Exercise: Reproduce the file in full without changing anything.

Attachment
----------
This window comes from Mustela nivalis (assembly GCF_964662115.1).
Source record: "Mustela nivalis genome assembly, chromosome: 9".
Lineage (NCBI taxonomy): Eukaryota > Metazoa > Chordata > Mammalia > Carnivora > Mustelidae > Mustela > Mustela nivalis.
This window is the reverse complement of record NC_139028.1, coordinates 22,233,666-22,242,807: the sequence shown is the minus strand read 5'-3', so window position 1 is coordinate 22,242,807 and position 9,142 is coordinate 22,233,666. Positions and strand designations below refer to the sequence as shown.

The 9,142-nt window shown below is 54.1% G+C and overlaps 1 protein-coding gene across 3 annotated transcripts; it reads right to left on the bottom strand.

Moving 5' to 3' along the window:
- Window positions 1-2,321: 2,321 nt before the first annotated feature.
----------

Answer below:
This window comes from Mustela nivalis (assembly GCF_964662115.1).
Source record: "Mustela nivalis genome assembly, chromosome: 9".
Lineage (NCBI taxonomy): Eukaryota > Metazoa > Chordata > Mammalia > Carnivora > Mustelidae > Mustela > Mustela nivalis.
This window is the reverse complement of record NC_139028.1, coordinates 22,233,666-22,242,807: the sequence shown is the minus strand read 5'-3', so window position 1 is coordinate 22,242,807 and position 9,142 is coordinate 22,233,666. Positions and strand designations below refer to the sequence as shown.

The 9,142-nt window shown below is 54.1% G+C and overlaps 1 protein-coding gene across 3 annotated transcripts; it reads right to left on the bottom strand.

Moving 5' to 3' along the window:
- Window positions 1-2,321: 2,321 nt before the first annotated feature.